Most articles about the economic impact of the recent flooding in Thailand focused on quantifying the cost of repairing damage. While certainly meaningful short term cleanup costs are much less important than the damage to the country’s reputation amongst multinational manufacturing firms.
Thailand’s economy is heavily dependent on exports of manufactured goods, primarily by foreign multinational firms. Manufacturing contributes 34% of Thai GDP, much higher than peer countries. Most of this manufacturing base is export oriented, with exports of manufactured goods equaling 71% of GDP, compared to 27% in China and less than 15% in Japan, Brazil, or the United States. Export oriented manufacturing is even more important to Thai economic growth and is easily the largest contributor to growth over the last five years. Manufacturing exports are both the economic base and the main economic driver.
Any slowdown in foreign investment will directly impact GDP growth. In the near-term through less construction activity, and medium-term though fewer jobs and exports. You can see from the chart below the majority of foreign investment in Thailand is goods for export to other countries. The percentage designated for foreign markets increases as the products move up the value chain with 95% of electronics investment being export oriented.
Plenty of these companies feel wronged by the actions of the Thai government, and they have a point. The Industrial Estate Authority of Thailand (IEAT), a division of the Ministry of Industry, created all 38 of the country’s industrial estates and manages or co-manages all 38. The IEAT and private investors both own industrial estate assets. The government chose the location of the industrial estates, created federal incentives not applicable outside the estates, and provided inadequate flood preparation. Some companies negatively impacted by the floods will be upset and blame the government. Existing firms are not likely to leave, as the relocation costs outweigh the benefits, but they may decide to expand outside Thailand in the future. Companies and site selection consultants are certainly less likely to consider the country when shopping site selection projects among countries in Southeast Asia.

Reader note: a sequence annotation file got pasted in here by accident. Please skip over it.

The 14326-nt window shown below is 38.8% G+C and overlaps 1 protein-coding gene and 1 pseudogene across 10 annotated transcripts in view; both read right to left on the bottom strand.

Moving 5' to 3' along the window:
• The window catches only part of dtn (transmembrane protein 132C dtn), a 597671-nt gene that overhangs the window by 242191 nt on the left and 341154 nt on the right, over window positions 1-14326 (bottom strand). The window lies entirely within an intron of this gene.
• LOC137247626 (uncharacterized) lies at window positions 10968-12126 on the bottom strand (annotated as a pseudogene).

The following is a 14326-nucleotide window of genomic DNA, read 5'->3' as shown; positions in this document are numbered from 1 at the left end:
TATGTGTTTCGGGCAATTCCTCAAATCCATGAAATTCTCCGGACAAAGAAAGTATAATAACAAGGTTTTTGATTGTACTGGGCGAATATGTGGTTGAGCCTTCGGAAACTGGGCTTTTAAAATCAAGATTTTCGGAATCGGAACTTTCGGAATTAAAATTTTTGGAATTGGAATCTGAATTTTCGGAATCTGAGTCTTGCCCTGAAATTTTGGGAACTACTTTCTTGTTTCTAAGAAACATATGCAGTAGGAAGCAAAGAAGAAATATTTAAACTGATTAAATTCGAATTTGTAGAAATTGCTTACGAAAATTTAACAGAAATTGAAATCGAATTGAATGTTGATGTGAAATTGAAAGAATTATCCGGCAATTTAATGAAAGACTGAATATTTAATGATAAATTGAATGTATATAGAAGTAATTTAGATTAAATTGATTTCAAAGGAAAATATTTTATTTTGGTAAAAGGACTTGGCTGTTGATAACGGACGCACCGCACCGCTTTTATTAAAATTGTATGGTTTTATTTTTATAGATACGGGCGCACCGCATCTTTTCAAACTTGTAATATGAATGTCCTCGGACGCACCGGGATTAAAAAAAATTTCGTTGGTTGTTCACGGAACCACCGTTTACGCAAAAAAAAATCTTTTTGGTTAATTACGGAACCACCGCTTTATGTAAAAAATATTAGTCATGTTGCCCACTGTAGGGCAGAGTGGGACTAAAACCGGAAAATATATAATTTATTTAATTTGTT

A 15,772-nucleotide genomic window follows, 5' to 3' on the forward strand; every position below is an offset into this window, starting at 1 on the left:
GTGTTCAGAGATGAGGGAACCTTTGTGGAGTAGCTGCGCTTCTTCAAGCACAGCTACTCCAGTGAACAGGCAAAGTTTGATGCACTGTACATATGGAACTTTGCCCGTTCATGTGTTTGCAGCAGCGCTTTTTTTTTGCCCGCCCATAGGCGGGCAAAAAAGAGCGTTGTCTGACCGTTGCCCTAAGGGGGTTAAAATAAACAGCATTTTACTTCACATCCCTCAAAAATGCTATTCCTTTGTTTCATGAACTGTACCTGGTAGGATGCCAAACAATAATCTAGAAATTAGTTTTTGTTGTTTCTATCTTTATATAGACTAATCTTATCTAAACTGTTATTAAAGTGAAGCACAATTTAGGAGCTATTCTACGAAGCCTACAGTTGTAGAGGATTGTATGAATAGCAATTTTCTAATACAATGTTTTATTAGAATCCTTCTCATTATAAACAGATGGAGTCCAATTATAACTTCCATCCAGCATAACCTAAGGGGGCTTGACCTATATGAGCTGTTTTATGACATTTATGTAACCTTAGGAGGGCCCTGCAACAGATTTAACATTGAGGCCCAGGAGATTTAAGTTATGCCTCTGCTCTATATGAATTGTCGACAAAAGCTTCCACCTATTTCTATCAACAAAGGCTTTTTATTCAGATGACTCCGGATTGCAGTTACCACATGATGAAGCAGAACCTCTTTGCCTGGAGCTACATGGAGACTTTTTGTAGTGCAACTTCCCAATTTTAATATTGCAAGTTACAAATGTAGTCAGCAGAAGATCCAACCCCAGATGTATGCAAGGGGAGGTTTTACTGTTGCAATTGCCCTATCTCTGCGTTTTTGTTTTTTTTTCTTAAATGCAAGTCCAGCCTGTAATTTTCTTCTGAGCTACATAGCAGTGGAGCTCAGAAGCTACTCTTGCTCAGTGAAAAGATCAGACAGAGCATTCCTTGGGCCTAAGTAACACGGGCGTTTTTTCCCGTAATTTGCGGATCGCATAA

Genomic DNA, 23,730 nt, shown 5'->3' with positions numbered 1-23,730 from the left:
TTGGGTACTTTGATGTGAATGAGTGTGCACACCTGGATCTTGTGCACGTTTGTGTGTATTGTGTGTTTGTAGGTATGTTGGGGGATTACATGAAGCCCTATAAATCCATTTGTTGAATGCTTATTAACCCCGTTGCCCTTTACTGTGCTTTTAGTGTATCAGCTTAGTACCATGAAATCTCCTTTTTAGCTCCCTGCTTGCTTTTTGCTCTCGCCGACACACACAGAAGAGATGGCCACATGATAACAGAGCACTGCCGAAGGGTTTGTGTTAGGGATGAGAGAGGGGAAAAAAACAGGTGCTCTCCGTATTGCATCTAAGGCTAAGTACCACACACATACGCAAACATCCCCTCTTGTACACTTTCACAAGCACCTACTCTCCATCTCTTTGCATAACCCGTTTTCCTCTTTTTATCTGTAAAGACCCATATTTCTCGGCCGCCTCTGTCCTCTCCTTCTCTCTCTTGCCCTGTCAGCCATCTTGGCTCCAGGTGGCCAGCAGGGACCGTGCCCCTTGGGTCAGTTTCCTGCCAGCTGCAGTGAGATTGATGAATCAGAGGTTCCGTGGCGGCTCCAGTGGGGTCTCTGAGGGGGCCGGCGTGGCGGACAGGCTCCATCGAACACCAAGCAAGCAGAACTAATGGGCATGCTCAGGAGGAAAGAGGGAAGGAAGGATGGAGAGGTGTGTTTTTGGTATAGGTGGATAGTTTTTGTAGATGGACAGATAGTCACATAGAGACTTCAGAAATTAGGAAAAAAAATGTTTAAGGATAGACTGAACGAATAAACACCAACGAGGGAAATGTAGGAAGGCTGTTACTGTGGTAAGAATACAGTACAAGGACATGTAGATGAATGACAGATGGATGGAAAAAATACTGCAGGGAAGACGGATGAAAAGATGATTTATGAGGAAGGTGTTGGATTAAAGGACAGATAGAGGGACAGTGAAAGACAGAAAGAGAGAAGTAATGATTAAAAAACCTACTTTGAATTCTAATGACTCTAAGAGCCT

Reputational risk is even more pronounced for the Ayutthaya Province and its large industrial estates. The historic province, once the seat of the Ayutthaya Kingdom, is one of Thailand’s economic drivers with four large industrial parks popular with multinational manufacturing firms. Manufacturing accounts for 85% of the province’s GDP and 11% of the country’s total manufacturing output.
The government needs to develop a credible plan convincing investors this won’t happen again. Any plan must address improvements in country wide flood management systems and in specific industrial estate defenses. Any plan needs to convince an uninvolved third party the industrial estates will be better prepared next time.